Since the publication of LILITH’s first issue in 1976, our goal has been to present what we called in the editorial of that premier issue a “smorgasbord” of articles (such a woman’s image of setting out a groaning board of food!). In the issue you are holding now, which marks LILITH’s Bat Mitzvah year, we found ourselves with articles more political in orientation than ever before. The smorgasbord, at least right now, looks a little different — with somewhat different flavors — than it has in the past.
There are certain important reasons for this. Recent political events in North America and Israel raise urgent questions for all women, and for Jewish women in particular. In the United States, a new Administration indicates that reproductive freedoms will be challenged, meaning that for Jewish women — who, even if strictly observant of Jewish law would approve of abortion when the life of the mother is threatened — will not be able to follow the dictates of their conscience or of Jewish law. In Canada, many advocates of reproductive rights were unseated in the recent Parliamentary elections.
In Israel, the situation regarding “Who is a Jew?” affects women especially, since it is women still, under most interpretations of Jewish law, who determine the religious identity of their children. Conversions, the status of children, the ability of women to be seen as full Jews — these cast whole areas of women’s lives under a shadow, opening our lives to suspicions, questions, verifications, and justifications to right-wing rabbis who do not see life from women’s perspectives, to say the least.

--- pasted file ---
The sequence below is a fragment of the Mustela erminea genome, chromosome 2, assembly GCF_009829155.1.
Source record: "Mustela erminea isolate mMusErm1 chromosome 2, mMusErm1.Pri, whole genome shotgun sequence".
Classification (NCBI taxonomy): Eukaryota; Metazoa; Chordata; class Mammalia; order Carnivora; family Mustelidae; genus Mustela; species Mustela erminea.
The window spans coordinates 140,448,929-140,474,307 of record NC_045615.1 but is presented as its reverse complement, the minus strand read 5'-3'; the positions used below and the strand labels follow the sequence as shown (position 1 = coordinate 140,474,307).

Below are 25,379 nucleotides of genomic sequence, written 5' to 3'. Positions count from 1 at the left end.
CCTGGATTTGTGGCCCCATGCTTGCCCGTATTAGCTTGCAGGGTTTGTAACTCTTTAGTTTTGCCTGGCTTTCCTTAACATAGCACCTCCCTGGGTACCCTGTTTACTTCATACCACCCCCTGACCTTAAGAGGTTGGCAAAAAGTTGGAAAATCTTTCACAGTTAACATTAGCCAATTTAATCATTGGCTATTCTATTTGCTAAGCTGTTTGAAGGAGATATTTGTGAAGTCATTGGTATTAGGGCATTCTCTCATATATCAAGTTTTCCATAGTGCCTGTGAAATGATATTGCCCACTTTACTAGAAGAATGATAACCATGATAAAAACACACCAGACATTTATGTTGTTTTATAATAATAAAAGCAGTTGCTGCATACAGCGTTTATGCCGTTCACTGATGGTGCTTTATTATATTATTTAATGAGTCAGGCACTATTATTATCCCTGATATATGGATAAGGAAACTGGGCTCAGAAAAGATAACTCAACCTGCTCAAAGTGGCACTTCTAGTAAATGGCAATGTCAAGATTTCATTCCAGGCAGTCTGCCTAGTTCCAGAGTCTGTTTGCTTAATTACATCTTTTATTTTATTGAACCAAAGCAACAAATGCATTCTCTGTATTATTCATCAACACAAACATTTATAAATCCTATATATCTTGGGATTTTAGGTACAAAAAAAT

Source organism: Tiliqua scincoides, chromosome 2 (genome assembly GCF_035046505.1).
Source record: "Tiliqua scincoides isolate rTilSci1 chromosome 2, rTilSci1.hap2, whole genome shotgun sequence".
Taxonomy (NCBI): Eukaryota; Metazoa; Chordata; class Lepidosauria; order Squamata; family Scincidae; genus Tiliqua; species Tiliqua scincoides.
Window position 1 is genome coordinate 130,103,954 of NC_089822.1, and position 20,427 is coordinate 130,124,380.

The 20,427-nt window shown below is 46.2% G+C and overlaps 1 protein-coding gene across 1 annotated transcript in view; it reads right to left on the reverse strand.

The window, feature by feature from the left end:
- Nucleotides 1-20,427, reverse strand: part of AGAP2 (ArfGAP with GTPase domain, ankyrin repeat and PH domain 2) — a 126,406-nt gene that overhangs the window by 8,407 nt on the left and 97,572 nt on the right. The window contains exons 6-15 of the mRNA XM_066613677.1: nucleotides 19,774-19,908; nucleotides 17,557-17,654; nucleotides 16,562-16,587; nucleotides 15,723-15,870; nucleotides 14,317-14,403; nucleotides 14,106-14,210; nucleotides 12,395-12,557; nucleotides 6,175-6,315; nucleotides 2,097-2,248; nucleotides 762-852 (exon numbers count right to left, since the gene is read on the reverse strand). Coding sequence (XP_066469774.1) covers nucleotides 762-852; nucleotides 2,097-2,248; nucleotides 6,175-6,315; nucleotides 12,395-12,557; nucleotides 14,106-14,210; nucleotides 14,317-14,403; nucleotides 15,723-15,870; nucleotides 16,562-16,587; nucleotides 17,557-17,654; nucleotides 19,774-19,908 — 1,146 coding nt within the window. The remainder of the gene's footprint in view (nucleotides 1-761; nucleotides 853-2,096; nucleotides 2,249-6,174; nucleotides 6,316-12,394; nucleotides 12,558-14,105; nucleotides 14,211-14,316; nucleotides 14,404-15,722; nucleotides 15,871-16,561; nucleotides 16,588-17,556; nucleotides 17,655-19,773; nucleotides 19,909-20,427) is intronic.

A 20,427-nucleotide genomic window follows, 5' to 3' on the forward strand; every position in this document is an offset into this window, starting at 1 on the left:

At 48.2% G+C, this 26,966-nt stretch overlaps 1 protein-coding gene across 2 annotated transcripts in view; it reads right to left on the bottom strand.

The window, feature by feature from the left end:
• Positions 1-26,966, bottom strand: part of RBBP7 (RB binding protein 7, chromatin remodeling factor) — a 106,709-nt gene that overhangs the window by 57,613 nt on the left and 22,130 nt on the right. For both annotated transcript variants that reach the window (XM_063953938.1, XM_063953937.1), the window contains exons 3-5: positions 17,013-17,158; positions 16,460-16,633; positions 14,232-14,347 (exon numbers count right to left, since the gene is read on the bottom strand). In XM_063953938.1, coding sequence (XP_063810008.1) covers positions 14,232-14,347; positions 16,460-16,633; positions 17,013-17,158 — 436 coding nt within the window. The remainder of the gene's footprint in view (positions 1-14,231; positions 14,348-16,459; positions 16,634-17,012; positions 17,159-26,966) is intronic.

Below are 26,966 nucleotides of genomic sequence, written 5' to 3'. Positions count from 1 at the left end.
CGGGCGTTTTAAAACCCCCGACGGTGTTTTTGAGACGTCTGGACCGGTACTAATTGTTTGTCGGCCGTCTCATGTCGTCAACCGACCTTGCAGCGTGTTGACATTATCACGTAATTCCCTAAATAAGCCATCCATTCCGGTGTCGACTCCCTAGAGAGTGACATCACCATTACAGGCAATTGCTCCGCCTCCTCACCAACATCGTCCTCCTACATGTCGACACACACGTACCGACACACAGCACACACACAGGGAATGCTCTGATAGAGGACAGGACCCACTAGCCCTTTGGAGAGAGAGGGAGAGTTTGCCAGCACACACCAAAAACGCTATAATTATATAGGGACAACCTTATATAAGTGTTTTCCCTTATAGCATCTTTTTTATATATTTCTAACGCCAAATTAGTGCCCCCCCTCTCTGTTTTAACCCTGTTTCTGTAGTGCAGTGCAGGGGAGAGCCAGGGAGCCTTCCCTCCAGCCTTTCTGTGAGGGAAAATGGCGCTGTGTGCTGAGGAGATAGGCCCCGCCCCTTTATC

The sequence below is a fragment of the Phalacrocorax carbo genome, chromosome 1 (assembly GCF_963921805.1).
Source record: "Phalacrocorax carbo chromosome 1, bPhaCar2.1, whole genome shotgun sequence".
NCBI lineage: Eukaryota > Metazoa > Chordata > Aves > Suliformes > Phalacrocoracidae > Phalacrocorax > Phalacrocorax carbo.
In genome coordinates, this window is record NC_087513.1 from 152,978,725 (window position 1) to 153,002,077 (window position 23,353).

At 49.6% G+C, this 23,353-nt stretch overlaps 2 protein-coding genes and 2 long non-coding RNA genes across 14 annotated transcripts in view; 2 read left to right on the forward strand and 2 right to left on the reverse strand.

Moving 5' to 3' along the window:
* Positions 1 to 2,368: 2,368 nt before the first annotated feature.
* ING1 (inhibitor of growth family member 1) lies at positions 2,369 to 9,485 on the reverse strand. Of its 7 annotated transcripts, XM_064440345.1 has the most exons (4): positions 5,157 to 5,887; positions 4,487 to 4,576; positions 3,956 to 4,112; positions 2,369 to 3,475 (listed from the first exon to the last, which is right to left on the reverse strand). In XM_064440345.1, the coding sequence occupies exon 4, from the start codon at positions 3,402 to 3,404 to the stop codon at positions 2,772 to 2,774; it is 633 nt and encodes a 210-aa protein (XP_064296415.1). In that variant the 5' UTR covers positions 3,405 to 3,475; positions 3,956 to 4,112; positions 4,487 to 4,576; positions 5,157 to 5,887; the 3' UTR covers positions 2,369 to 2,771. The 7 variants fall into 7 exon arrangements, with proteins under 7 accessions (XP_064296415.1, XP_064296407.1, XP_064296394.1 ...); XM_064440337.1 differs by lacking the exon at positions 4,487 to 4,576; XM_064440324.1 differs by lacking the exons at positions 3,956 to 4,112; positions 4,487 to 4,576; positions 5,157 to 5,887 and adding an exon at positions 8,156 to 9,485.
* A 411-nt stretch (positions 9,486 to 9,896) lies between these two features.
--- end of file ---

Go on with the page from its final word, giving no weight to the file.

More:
What to do? In this issue we limn the lives of the radical Jewish women who devoted themselves to social change. From them we can learn the courage to challenge the injustice of women being closed out of many areas of secular and religious decision-making. From Lilly Rivlin and Reena Bernards, who examine the possibilities of women’s changing the political balance in the Middle East, we learn to tilt the prism a little and see old situations in a new light.
To take our political awareness into an arena larger than that of our own minds, we need coalitions now more than ever before. We need to link ourselves with women of other faith groups, and, of crucial importance, we need wall-to-wall coalitions within Jewish life to ensure a larger voice on women’s issues. To help us advocate for a greater understanding of women’s positions, we need allies urgently.
This current issue of LILITH gives you, we hope, tools to use in that venture.